Questions We Get Asked Daily Regarding GEM Car Battery Maintenance and Charging
Q: Which batteries are best for Gem Car?
A: 12V Group 30 or 31 deep cycle batteries
Strong, deep cycle batteries. Not wal-mart, Costco or mid-grade marine/RV deep cycle batteries.
Q: Are sealed deep cycle batteries better for Gem Car?
A: The discussion has many opinions but the decision is based upon if you don’t mind monthly hydration required by flooded cell batteries. The Crown 31DCHD, Trojan 30XHS, US31DCXC
Are flooded cell type and will consume water when the batteries are recharged.
Typically, the flooded cell type deep cycle batteries have higher amp hours and lifecycles compared to AGM or Gel deep cycle batteries.
1999-2003 GEM Car OE was flooded cell deep cycle batteries – 12V 130 ah
Two batteries in the front hood and four under drivers seat.
2004 and up GEM placed all six batteries are under drivers seat and GEM sourced Deka 8G31 as OE
Sealed Battery Choices: Gel & AGM
A Gel deep cycle battery will cost more and should be 12V Group 31 with 98 ah or higher.
Gel batteries work better in hot climates, Arizona etc
An AGM deep cycle battery has good lifecycle and is sealed so no watering required.
Do not use UPS style AGM batteries. UPS AGM batteries are less expensive but are not designed to discharge the recharge hundreds of times like deep cycle AGM are.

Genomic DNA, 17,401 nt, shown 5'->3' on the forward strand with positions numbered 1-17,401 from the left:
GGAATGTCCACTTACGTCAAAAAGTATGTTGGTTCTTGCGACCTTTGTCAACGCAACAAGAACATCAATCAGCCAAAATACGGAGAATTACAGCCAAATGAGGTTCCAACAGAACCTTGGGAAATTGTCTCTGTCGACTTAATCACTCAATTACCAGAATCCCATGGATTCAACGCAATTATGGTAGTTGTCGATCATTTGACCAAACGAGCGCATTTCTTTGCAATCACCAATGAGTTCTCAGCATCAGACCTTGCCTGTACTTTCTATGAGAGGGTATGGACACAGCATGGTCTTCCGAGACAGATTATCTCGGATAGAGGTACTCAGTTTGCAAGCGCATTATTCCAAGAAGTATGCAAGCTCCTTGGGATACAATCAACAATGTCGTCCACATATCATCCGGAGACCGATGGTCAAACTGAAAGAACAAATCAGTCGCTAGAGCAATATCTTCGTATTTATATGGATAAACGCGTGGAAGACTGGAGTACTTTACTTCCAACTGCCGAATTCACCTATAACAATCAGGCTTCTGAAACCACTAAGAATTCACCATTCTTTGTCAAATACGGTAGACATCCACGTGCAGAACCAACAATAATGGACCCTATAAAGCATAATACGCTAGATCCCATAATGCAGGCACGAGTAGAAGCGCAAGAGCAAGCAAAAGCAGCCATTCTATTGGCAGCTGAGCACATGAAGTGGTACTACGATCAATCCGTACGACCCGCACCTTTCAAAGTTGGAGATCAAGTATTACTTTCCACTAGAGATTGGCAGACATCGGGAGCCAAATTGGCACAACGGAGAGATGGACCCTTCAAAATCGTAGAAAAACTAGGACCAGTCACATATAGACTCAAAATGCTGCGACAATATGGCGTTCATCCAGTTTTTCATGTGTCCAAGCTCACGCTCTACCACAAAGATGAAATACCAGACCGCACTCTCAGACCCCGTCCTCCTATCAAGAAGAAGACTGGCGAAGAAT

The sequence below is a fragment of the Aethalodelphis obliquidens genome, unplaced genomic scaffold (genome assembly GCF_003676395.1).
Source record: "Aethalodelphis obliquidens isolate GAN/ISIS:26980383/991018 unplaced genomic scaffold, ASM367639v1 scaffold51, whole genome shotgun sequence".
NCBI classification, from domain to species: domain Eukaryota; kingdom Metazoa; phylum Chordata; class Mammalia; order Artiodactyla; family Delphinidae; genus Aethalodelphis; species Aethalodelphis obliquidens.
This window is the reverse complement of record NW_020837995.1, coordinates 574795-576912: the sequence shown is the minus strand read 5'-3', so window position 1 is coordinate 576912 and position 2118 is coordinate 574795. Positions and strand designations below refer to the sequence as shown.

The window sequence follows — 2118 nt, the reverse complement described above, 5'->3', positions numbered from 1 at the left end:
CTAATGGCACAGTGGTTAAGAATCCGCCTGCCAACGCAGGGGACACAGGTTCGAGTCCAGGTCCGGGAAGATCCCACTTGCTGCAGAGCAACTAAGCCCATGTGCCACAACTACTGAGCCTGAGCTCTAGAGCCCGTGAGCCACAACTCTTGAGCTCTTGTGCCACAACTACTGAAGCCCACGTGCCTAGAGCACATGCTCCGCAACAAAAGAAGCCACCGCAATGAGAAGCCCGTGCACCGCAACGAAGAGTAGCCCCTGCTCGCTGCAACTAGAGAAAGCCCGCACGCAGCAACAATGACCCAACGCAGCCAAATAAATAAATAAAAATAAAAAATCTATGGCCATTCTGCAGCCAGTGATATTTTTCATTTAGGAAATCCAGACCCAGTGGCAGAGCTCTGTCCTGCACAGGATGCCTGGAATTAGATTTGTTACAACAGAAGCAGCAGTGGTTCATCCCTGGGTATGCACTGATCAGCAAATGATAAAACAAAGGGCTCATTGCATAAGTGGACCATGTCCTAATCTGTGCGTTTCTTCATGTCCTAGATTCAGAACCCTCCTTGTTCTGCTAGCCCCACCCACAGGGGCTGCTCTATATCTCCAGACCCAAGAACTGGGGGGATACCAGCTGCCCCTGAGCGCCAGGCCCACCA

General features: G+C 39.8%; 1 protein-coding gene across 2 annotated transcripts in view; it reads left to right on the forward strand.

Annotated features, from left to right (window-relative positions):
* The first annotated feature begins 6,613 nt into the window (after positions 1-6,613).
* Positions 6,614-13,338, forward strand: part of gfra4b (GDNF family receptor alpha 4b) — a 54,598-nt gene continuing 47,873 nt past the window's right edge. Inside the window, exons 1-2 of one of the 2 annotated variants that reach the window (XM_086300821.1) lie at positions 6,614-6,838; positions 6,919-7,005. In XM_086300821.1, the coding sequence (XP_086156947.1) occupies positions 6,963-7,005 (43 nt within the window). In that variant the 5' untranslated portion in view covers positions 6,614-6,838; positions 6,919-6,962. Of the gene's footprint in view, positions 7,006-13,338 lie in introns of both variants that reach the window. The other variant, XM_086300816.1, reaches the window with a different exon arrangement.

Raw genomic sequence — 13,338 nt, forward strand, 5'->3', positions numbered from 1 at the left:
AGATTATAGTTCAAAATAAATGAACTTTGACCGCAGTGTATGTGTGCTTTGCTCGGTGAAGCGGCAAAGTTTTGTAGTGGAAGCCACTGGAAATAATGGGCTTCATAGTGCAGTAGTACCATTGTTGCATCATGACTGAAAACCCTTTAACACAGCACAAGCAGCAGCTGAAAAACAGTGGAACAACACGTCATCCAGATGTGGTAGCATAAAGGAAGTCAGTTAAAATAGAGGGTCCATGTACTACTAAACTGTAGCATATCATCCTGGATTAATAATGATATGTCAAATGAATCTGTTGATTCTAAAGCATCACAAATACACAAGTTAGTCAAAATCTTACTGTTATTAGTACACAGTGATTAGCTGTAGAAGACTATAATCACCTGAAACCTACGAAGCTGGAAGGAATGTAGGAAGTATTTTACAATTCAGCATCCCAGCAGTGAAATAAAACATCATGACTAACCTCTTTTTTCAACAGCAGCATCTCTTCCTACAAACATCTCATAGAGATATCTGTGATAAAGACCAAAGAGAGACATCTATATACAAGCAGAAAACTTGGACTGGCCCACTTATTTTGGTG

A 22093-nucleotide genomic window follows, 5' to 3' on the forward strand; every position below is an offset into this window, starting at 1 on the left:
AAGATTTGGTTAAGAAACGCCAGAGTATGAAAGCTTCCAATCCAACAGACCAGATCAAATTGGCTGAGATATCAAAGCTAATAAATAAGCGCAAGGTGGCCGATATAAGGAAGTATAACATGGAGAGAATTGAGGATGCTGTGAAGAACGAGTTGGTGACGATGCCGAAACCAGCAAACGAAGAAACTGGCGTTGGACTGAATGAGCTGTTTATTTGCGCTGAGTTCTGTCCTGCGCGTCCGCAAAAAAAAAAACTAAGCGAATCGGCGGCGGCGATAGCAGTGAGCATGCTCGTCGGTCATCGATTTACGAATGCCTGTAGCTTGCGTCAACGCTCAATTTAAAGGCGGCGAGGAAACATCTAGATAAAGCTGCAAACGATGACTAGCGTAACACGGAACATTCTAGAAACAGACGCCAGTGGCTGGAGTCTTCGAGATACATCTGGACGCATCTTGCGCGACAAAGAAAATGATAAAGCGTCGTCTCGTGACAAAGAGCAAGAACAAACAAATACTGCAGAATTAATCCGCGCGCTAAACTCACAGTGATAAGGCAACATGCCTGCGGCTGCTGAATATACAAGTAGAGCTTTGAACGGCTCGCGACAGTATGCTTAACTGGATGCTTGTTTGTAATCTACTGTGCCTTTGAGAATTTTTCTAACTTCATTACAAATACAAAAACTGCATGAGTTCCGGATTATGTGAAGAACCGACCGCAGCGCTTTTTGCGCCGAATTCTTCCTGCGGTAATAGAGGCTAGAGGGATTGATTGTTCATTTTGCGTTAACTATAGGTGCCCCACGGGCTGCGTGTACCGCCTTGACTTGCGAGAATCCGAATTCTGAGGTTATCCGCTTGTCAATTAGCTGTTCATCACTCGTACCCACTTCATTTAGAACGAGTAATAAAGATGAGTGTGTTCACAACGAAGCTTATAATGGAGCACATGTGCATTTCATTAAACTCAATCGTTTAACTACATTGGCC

Examples of good AGM for GEM are Trojan 31 Overdrive and Crown 12CRV110
Q: Where is the GEM Car charger located?
A: Inside the dash next the GE controller
Q: Why won’t the batteries stay charged when car is left plugged in?
A: The early model GEM Cars used Zivan and the charger will complete one charge cycle and shut off regardless if left plugged in. Zivan will not maintain the batteries.
The green light will come on telling you charging is complete – Don’t be tricked by the green light.
Unless you unplug and replug in the car to restart the Zivan on-board charger, the battery state of charge rapidly decreased.
After one day, even at rest, the car is no longer 100% charged.
After five days, the car has drained the batteries to 75% state of charge.
Deficit Charge Syndrome
Undercharged batteries are a major cause of system failures in GEM Cars.
Deficit Charge is a charge cycle in which less charge is returned to a battery bank than what was withdrawn on discharge. Deficit charge can occur in situations where AC power supply is poor due to oversharing an 110 ac outlet with the GEM car or the extension cord is too long and undersized
If lead acid batteries experience repeated deficit charge cycles and left at partial state of charge for long periods, they will become progressively more difficult to charge and suffer a loss of capacity. When charged, voltage will rise more quickly in batteries with sulfation than in normal batteries, falsely indicating a high state of charge. The Delta Q charger will falsely report 100% state of charge. Recovery from this condition can sometimes be accomplished by an equalization charge.